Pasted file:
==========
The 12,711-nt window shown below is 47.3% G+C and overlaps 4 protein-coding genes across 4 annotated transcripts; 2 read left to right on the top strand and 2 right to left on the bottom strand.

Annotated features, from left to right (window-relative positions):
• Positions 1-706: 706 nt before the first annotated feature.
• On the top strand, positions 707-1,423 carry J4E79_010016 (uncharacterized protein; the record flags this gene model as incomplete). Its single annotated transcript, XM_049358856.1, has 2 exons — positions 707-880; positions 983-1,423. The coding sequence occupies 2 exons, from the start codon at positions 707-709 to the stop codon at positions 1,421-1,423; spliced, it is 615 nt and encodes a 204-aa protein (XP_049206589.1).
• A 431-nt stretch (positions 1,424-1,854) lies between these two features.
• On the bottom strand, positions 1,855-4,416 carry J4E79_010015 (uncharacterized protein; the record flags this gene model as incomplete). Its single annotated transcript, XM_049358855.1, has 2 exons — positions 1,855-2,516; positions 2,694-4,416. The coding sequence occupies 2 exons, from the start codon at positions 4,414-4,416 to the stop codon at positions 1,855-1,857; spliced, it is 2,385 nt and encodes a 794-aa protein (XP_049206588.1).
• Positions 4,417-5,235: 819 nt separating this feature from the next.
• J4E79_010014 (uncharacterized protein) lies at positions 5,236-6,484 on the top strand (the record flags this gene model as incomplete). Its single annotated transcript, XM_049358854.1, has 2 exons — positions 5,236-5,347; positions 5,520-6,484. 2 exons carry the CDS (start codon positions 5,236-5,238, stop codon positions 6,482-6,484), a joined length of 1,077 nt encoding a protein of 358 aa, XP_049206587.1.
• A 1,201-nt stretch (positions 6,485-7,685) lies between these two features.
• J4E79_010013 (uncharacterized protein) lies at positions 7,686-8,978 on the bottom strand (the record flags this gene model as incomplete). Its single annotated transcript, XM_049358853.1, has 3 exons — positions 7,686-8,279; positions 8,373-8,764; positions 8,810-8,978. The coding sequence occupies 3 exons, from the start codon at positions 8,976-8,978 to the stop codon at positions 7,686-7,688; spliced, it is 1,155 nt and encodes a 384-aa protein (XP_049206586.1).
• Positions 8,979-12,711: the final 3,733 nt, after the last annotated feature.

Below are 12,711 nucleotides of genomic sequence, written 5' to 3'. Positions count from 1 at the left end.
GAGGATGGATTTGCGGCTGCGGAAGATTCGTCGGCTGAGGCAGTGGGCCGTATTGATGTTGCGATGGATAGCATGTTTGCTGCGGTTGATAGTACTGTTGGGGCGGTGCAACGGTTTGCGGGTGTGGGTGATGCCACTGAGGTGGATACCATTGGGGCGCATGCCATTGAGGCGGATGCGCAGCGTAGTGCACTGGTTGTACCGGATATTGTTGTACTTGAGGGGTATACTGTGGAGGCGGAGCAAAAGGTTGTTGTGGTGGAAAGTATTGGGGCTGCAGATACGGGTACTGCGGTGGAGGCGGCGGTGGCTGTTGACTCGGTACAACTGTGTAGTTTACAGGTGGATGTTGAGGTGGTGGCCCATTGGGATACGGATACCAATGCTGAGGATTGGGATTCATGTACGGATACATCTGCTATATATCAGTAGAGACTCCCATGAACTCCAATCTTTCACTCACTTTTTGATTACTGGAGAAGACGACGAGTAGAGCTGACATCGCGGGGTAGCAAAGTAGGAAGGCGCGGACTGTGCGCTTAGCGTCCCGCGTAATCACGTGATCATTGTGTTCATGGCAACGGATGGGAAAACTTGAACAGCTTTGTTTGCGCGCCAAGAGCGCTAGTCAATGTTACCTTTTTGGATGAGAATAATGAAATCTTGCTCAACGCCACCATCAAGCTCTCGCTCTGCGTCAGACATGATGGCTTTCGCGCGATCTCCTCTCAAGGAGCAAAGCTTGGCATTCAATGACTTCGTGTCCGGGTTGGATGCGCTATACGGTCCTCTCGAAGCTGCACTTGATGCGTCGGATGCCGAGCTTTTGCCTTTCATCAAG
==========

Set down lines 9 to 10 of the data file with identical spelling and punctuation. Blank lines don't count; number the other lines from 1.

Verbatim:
• A 1,201-nt stretch (positions 6,485-7,685) lies between these two features.
• J4E79_010013 (uncharacterized protein) lies at positions 7,686-8,978 on the bottom strand (the record flags this gene model as incomplete). Its single annotated transcript, XM_049358853.1, has 3 exons — positions 7,686-8,279; positions 8,373-8,764; positions 8,810-8,978. The coding sequence occupies 3 exons, from the start codon at positions 8,976-8,978 to the stop codon at positions 7,686-7,688; spliced, it is 1,155 nt and encodes a 384-aa protein (XP_049206586.1).